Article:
Happy American Thanksgiving everyone!  It would be remiss of me not to at least give a moment of thanks to each and every one of you for all that you do for our kids, “Thank you!”  Being the “communicator” that I am, I wanted to make sure I said that before I got off and rambling on something else…

The last couple days have been a wonderful opportunity for us to look a little deeper at ourselves and think about how we can use what is already within us to be better teachers.  Going through the Strengths Finder activities yesterday really helped me to begin thinking about how my strengths can be maximized to make me a better educator and leader.  Another aspect that was pointed out a few times are the dynamics of how different people and teams work together based on the combinations of strengths within the group.  Understanding the 34 different strength themes is a very important step toward building a strong collaborative environment.  Also, so is knowing each others strengths.  To that end, I’ve followed the example of a friend of mine from SAS (Singapore) and added my five strongest themes to my email signature.  In so doing, I’m hoping to inspire some of you to do the same.  Now that we all have this common context, it seems only logical that we use it to maximize the strengths of the whole team, not just ourselves!  Feel free to stop and modify your signature now 🙂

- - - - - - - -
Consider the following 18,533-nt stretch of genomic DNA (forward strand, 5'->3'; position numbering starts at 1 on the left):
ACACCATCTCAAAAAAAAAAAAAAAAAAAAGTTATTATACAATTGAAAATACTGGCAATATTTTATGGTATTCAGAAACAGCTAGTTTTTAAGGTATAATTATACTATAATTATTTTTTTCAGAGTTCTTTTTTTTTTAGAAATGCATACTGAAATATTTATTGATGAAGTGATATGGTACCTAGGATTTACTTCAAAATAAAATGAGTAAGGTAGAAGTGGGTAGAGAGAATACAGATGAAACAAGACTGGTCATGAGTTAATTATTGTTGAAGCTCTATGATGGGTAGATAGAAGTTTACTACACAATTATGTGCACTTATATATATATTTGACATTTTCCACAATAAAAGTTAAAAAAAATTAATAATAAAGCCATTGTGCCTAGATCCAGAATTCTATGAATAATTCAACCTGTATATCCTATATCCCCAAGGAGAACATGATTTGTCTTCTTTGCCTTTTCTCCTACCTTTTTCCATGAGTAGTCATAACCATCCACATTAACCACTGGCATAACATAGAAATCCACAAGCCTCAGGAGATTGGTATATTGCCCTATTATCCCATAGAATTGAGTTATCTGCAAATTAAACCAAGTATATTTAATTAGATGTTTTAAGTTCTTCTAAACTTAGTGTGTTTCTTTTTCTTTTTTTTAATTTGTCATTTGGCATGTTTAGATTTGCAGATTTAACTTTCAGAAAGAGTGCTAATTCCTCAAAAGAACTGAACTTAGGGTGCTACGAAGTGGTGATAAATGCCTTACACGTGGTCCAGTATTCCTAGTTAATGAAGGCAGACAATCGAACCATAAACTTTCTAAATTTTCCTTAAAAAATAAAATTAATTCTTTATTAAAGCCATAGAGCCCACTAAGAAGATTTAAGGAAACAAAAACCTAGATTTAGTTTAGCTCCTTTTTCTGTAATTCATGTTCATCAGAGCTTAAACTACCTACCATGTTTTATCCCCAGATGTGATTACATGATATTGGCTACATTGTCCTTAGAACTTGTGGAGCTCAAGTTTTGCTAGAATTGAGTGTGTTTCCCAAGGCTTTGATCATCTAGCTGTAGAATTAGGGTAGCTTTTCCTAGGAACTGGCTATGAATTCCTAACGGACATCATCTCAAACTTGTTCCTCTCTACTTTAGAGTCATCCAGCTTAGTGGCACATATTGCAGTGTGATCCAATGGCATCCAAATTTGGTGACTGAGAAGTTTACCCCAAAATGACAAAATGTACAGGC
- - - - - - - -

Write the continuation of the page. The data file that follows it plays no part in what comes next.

The work that we do together on a daily basis is far too important to do alone.  Looking around the stage yesterday and contemplating all of the different strengths we have as a collective group is astonishing.  The sheer wealth of knowledge and experience we had in that room could, combined, be strong enough to move mountains.  As a school we already do a very good job of collaborating and working together.  Deliberately focusing on our strengths will only lead to better things down the road!!  I’m a big sports fan and I love sports analogies despite the fact that so many of them sound cliché.  However, I’m going to use one…even the best players in the history of team sports couldn’t do it alone…Michael Jordan, Pele, Mia Hamm, Jerry Rice, or Wayne Gretzky wouldn’t have stood a chance without the help and support of their teammates.  Take a second and close your eyes, think about the stage on Thursday afternoon…there were a lot of amazing minds up there, feel free to engage with as many of those as possible!!